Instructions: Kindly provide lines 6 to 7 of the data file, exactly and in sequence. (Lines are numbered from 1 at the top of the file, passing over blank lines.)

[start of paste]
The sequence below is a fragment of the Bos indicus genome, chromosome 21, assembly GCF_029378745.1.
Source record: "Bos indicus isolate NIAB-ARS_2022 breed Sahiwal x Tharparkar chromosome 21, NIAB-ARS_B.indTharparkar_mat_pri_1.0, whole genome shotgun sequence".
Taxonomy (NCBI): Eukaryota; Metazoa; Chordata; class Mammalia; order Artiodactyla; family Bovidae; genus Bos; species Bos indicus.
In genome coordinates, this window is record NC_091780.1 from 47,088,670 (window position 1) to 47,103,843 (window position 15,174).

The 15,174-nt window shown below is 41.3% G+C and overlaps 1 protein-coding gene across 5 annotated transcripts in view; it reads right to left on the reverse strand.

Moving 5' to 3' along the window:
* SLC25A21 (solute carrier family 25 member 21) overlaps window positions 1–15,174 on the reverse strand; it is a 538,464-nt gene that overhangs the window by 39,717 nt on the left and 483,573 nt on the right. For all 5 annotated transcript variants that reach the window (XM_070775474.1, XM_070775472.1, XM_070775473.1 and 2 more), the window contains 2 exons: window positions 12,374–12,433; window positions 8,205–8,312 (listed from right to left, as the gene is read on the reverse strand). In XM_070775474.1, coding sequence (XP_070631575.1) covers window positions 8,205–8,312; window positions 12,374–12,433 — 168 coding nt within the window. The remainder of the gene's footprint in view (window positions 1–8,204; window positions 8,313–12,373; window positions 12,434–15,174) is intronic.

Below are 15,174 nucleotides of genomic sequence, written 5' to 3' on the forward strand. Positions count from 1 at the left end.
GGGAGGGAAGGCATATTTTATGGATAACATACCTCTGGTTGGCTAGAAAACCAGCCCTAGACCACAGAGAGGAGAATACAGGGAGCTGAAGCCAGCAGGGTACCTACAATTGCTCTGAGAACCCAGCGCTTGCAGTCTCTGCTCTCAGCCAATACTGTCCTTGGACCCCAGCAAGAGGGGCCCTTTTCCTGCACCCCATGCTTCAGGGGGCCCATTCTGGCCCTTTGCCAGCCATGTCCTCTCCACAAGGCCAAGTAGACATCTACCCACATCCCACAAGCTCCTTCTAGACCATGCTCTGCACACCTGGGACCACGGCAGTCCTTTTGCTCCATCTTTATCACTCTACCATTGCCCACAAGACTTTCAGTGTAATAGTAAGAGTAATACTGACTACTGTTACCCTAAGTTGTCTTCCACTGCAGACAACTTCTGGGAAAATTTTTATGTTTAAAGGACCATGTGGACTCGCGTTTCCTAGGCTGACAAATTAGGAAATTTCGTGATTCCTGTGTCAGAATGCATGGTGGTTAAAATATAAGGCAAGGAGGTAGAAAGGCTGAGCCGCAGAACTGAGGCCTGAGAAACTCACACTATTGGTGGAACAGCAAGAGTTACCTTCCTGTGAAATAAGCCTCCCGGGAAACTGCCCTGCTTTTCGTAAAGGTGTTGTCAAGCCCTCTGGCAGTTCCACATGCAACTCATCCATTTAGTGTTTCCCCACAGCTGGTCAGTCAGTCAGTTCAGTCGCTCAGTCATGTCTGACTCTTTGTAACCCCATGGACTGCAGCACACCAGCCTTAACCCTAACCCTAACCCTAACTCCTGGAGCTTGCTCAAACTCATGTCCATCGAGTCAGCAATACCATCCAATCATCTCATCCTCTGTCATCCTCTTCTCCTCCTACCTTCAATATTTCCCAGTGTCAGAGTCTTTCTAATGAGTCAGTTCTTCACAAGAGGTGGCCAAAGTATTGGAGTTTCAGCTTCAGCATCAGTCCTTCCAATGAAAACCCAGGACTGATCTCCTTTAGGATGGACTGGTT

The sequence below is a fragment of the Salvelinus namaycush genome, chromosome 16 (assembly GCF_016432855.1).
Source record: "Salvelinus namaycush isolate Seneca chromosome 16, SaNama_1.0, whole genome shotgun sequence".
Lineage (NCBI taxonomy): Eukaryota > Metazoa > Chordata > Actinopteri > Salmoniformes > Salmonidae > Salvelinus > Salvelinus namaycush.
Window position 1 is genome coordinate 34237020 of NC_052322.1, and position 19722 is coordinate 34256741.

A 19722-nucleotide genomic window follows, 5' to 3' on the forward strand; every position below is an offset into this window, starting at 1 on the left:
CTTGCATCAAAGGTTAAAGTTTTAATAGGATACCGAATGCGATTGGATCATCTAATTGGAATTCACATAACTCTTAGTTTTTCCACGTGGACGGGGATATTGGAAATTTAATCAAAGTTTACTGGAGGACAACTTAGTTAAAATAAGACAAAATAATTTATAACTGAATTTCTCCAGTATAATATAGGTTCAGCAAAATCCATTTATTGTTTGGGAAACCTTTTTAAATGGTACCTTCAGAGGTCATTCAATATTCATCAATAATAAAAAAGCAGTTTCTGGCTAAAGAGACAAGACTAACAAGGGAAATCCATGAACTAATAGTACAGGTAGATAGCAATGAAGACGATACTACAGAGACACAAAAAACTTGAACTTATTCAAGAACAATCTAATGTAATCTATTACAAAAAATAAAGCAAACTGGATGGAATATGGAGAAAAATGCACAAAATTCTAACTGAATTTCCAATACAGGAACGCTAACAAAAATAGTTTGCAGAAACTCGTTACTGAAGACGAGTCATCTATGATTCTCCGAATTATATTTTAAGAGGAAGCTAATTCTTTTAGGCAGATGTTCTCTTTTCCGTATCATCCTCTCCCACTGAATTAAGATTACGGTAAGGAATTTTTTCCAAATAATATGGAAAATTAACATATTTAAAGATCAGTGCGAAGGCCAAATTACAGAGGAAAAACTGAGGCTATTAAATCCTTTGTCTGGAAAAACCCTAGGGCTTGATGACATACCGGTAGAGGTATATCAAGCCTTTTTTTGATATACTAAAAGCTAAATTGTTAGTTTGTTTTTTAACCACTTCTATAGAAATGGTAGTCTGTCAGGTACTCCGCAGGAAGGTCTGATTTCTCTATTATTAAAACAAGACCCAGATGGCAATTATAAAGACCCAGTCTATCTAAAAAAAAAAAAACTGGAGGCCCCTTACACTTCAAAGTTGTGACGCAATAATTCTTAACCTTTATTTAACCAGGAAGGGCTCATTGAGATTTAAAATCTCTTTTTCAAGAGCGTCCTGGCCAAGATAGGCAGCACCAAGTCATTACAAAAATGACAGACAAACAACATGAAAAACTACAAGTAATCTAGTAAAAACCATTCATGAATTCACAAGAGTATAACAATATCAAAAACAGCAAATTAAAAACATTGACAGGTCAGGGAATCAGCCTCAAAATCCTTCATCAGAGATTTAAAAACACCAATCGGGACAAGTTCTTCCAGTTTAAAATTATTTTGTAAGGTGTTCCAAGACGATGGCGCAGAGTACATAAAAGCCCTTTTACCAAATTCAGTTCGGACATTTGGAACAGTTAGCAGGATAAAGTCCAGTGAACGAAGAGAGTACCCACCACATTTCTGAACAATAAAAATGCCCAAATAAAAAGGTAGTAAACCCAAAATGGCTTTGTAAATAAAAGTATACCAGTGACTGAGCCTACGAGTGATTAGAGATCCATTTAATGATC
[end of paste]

Moving 5' to 3' along the window:
* SLC25A21 (solute carrier family 25 member 21) overlaps window positions 1–15,174 on the reverse strand; it is a 538,464-nt gene that overhangs the window by 39,717 nt on the left and 483,573 nt on the right. For all 5 annotated transcript variants that reach the window (XM_070775474.1, XM_070775472.1, XM_070775473.1 and 2 more), the window contains 2 exons: window positions 12,374–12,433; window positions 8,205–8,312 (listed from right to left, as the gene is read on the reverse strand). In XM_070775474.1, coding sequence (XP_070631575.1) covers window positions 8,205–8,312; window positions 12,374–12,433 — 168 coding nt within the window. The remainder of the gene's footprint in view (window positions 1–8,204; window positions 8,313–12,373; window positions 12,434–15,174) is intronic.